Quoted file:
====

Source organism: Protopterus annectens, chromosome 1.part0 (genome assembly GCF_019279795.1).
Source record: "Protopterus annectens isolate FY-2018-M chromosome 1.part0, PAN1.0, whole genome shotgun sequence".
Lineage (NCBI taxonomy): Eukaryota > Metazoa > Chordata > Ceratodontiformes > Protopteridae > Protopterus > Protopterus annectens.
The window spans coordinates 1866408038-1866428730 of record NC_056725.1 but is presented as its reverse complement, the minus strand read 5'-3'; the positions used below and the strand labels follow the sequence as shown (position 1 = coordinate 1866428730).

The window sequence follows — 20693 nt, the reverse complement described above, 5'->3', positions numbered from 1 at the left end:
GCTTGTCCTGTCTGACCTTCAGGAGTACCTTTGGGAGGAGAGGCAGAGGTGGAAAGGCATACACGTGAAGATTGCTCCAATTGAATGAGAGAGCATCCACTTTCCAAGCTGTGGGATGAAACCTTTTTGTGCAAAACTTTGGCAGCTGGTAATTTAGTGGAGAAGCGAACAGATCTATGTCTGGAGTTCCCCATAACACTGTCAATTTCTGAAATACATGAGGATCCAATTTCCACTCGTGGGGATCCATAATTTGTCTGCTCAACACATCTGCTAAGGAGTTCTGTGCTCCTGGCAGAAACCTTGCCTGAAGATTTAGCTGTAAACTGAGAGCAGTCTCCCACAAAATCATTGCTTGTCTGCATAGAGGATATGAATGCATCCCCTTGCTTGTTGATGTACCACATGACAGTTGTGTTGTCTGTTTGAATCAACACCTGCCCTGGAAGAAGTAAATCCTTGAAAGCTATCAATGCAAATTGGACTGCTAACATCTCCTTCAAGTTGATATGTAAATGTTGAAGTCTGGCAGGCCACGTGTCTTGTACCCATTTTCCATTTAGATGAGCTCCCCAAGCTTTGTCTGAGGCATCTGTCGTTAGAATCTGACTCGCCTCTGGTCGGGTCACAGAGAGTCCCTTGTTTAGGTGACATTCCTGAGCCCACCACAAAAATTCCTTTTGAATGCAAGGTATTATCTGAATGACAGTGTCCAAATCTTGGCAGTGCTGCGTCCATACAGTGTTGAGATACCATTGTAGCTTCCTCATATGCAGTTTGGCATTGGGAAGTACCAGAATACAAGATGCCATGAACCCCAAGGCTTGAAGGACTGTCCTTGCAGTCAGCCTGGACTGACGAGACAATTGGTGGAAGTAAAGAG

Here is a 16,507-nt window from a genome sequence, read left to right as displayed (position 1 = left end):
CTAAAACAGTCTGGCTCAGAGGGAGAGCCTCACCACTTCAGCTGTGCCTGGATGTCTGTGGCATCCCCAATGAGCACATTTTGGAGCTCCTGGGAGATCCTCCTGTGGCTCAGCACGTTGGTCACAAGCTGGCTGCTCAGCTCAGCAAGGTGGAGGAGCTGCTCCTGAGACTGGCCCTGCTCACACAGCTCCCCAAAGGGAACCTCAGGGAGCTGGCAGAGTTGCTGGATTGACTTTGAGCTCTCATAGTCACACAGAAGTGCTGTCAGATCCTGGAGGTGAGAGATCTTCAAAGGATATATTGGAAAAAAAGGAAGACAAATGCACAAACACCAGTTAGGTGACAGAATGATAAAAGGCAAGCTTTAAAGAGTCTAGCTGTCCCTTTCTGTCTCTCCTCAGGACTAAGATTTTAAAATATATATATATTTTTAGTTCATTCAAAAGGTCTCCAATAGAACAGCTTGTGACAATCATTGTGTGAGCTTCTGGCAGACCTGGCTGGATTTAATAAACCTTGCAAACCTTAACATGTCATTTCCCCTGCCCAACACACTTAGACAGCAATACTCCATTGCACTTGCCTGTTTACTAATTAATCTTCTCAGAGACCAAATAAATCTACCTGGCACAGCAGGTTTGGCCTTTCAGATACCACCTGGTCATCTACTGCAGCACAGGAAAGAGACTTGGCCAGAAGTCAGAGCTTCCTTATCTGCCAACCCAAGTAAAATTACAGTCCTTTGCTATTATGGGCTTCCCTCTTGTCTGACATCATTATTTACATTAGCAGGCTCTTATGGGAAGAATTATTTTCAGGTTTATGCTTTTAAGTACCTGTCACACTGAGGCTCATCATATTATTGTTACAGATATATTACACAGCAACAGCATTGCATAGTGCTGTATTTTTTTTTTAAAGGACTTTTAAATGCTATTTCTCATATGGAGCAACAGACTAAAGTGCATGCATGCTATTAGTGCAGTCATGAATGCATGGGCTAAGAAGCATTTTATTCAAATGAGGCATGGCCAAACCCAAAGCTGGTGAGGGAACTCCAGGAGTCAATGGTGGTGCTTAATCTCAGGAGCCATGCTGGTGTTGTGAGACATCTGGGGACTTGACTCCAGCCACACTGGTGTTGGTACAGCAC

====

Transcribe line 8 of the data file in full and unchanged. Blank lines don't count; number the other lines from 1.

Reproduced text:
CTAAAACAGTCTGGCTCAGAGGGAGAGCCTCACCACTTCAGCTGTGCCTGGATGTCTGTGGCATCCCCAATGAGCACATTTTGGAGCTCCTGGGAGATCCTCCTGTGGCTCAGCACGTTGGTCACAAGCTGGCTGCTCAGCTCAGCAAGGTGGAGGAGCTGCTCCTGAGACTGGCCCTGCTCACACAGCTCCCCAAAGGGAACCTCAGGGAGCTGGCAGAGTTGCTGGATTGACTTTGAGCTCTCATAGTCACACAGAAGTGCTGTCAGATCCTGGAGGTGAGAGATCTTCAAAGGATATATTGGAAAAAAAGGAAGACAAATGCACAAACACCAGTTAGGTGACAGAATGATAAAAGGCAAGCTTTAAAGAGTCTAGCTGTCCCTTTCTGTCTCTCCTCAGGACTAAGATTTTAAAATATATATATATTTTTAGTTCATTCAAAAGGTCTCCAATAGAACAGCTTGTGACAATCATTGTGTGAGCTTCTGGCAGACCTGGCTGGATTTAATAAACCTTGCAAACCTTAACATGTCATTTCCCCTGCCCAACACACTTAGACAGCAATACTCCATTGCACTTGCCTGTTTACTAATTAATCTTCTCAGAGACCAAATAAATCTACCTGGCACAGCAGGTTTGGCCTTTCAGATACCACCTGGTCATCTACTGCAGCACAGGAAAGAGACTTGGCCAGAAGTCAGAGCTTCCTTATCTGCCAACCCAAGTAAAATTACAGTCCTTTGCTATTATGGGCTTCCCTCTTGTCTGACATCATTATTTACATTAGCAGGCTCTTATGGGAAGAATTATTTTCAGGTTTATGCTTTTAAGTACCTGTCACACTGAGGCTCATCATATTATTGTTACAGATATATTACACAGCAACAGCATTGCATAGTGCTGTATTTTTTTTTTAAAGGACTTTTAAATGCTATTTCTCATATGGAGCAACAGACTAAAGTGCATGCATGCTATTAGTGCAGTCATGAATGCATGGGCTAAGAAGCATTTTATTCAAATGAGGCATGGCCAAACCCAAAGCTGGTGAGGGAACTCCAGGAGTCAATGGTGGTGCTTAATCTCAGGAGCCATGCTGGTGTTGTGAGACATCTGGGGACTTGACTCCAGCCACACTGGTGTTGGTACAGCAC